Page 315 tolerate moist soil conditions better than other Chinese leafy crops. Possible Problems: Beet and fall armyworm especially in the fall, sporadic aphid infestations in winter and early spring, and DBM in spring. Pest infestations are usually not as severe as on napa and bok choy. Choy-sum (heading bok choy). 60-70 days seeding to maturity. Average seasonal yield 250-400 13/4 bu crates/A (40 lb/crate, 60-90 heads per crate). Two to three harvests. Typical average price, $11-14/crate. Possible Problems: Beet and fall armyworm especially in the fall, sporadic aphid infestations in winter and early spring, DBM in spring, and bacterial soft rot with excessive soil moisture or flooding. Pest infestations are usually not as severe as on napa and bok choy.Chinese broccoli (gai lon or flowering kale). Suggested variety: Green Lance. Different types by stem length and color from light to medium green. 55-70 days seeding to maturity. Average seasonal yield 130-270 13/4 bu crates/A (40 lb/crate, loose packed). Two to three harvests. Cut before beads flower. Typical average price, $14-18/crate. Possible Problems: Beet and fall armyworm especially in the fall, sporadic aphid infestations in winter and early spring, DBM in spring. Susceptible to downy mildew. Silverleaf whitefly infestations common but don't usually cause a serious problem. Chinese mustard. 50-70 days seeding to maturity. Average seasonal yield 220-400 13/4 bu crates/A (50 lb/ crate, 16-24 heads per crate). One to two harvests. Typical average price, $7.50-9/crate. Possible Problems: Beet and fall armyworm especially in the fall, sporadic aphid infestations in winter and early spring, DBM in spring, and bacterial soft rot with excessive soil moisture or flooding. When leafminers are a problem, they are usually more severe on Chinese mustard than other Chinese leafy crops. Physiological: premature bolting.Oriental radish (Chinese, Korean, and Japanese daikon). 55-75 days seeding to maturity. Average seasonal yield 200-325 1 1/9 bu crates/A (50 lb/crate, 20-30 radishes per crate). Two to three harvests. Pulled and dipped in water. Top cut off before field packing. Typical average price, $5.50-6.75/crate. Possible Problems: Beet and fall armyworm especially in the fall, sporadic aphid infestations in winter and early spring, and DBM in spring. Since the tops are not sold, these pests problems are usually not as severe a problem as on leafy crops. General Pest Control Strategies Armyworms and DBM: Use soft pesticides such as Bt, SpinTor, Entrust, Proclaim and neem where possible to avoid intensifying leafminer pressure. Rotate between aizawai and kurstaki strains of Bt. Under severe pressure applications may need to be made twice/wk. Avoid using permethrin when DBM are present because DBM populations may be increased. Aphids: Use soil applications of Admire at seeding or foliar applied Provado when aphids appear. Leafminers: Can usually be controlled with two applications of Trigard. Severe outbreaks can generally be avoided by limiting the use of harsh pesticides. Downy mildew: Use Manex under moderate pressure and Aliette or Ridomil Gold Bravo (Chinese broccoli and napa only) under heavier pressure. Alternaria: Use Manex under moderate pressure and Bravo/Equus (for Chinese broccoli and napa only) under heavier pressure. Rovral (for Chinese mustard only) is also recommended for heavy pressure. Reference Vavrina, Charles S. (ed.) 1992. Production Guide for Florida Chinese Leafy Vegetables. Fla. Coop. Ext. Serv. Circ. SP-100. WEED CONTROLThe term "Brassica leafy vegetables" is a crop group established by EPA to allow tolerances to be established for the whole crop group. Bensulide (Prefar), CDPA (Dacthal), sethoxydim (Poast), cleethodim (Select) and carfentrazone (Aim) are all labeled on the total brassica leafy vegetable group. This includes the head and stem brassica subgroup, including broccoli, Chinese broccoli, Brussels sprouts, cabbage, Chinese cabbage (napa), Chinese mustard cabbage, cauliflower, cavalo broccoli, and kohlrabi. It also includes the leafy brassica greens subgroup, including broccoli raab, Chinese cabbage (bok choy and chihilli), collards, kale, mizuna greens, mustard spinach, rape greens, and turnip greens. If the total crop group is not stated, then the product may only be used for those commodities listed on the label. If a label states directions for cabbage, then it may only be used on cabbage; if it states cabbage and tight-headed Chinese cabbage, it may also be applied to the napa types of Chinese cabbage. The chihilli types are classified as loose headed as is bok choy. Check the labels in Chapter 25, Cole Crop Production for labels on the various crops. Chapter 24: Guidelines for Chinese Leafy and Root Crop Vegetables in South Florida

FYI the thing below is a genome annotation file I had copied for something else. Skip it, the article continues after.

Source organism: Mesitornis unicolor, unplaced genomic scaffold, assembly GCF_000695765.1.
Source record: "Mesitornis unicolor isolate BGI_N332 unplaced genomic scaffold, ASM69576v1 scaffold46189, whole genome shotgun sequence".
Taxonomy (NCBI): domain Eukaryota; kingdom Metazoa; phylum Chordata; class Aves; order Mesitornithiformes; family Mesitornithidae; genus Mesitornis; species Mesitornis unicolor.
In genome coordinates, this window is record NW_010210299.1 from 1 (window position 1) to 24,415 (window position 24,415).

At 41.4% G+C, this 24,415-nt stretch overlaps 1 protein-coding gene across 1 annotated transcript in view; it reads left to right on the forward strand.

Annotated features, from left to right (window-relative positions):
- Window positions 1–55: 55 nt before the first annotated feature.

Vegetable Production Handbook Page 316 Table 2. Preharvest intervals for pesticides labeled for Chinese vegetables. (Check labels for specific recommendations and restrictions) NapaBok choy Chinese mustard Chinese broccoli Chinese radishKohlrabiComments Insecticides Ammo 2.5 EC 1111 1 Asana XL 3 3 Assail 30SG, 70WP7777 7 Avaunt 3 33 3 Azadirachtin 0000 00 B.T. 1000000 Annex, Capture, Discipline, Empower 2 EC 7777 Chloropyrifos 4E, 15Gxx x band at planting Chlorpyrifos 50W 21 Confirm 2 F 7777 7 Diazinon 1010101010 Dimethoate 267 77 7 Di-syston 8, 15G42 limited to one application Guthion 21 Imidacloprid 21212121 21soil application Imidacloprid 7777 7foliar application Intrepid 2F 1111 1 Lannate LV 1010 Malathion 7777 7check label to be sure it is on it Metasystox R 7 Mustang, Mustang Max1111 1 Neemix 000 0 Permethrin 1 11 1 Proclaim 7 77 7 Sevin 14114 3 Spintor/Entrust 1111 1 Trigard 777 Triology 0000 00 Venom 20 SG 1111 1 Warrior w/Zeon 1 11 1 Fungicides Aliette 3333 3 Amicarb 100 0 Bravo/Equus 7 7 Cabrio EG 0 Endura 0 00 0 Manex/Maneb 710 7 M-Pede 00 0 0 Phostrol 0000 0 Quadris 0 Ridomil Gold xxxx xx preplant or at planting
Chapter 24: Guidelines for Chinese Leafy and Root Crop Vegetables in South Florida Page 317 NapaBok choy Chinese mustard Chinese broccoli Chinese radishKohlrabiComments Fungicides continued. Ridomil Gold Bravo77 Rovral/Iprodione10 PCNB/TerrachlorXXX incorporate into soil before planting Switch 62.5WG7777 Ultra Flourishxxxxxxpreplant or at planting Herbicides See Chapter 25 Table 9 for herbicide information.1 Bacillus thuringiensis insecticides include Agree, Crymax, Deliver, Dipel, Javelin, XenTari, etc. Are many brands and formulations available, consult label for specifics.Table 2. Continued.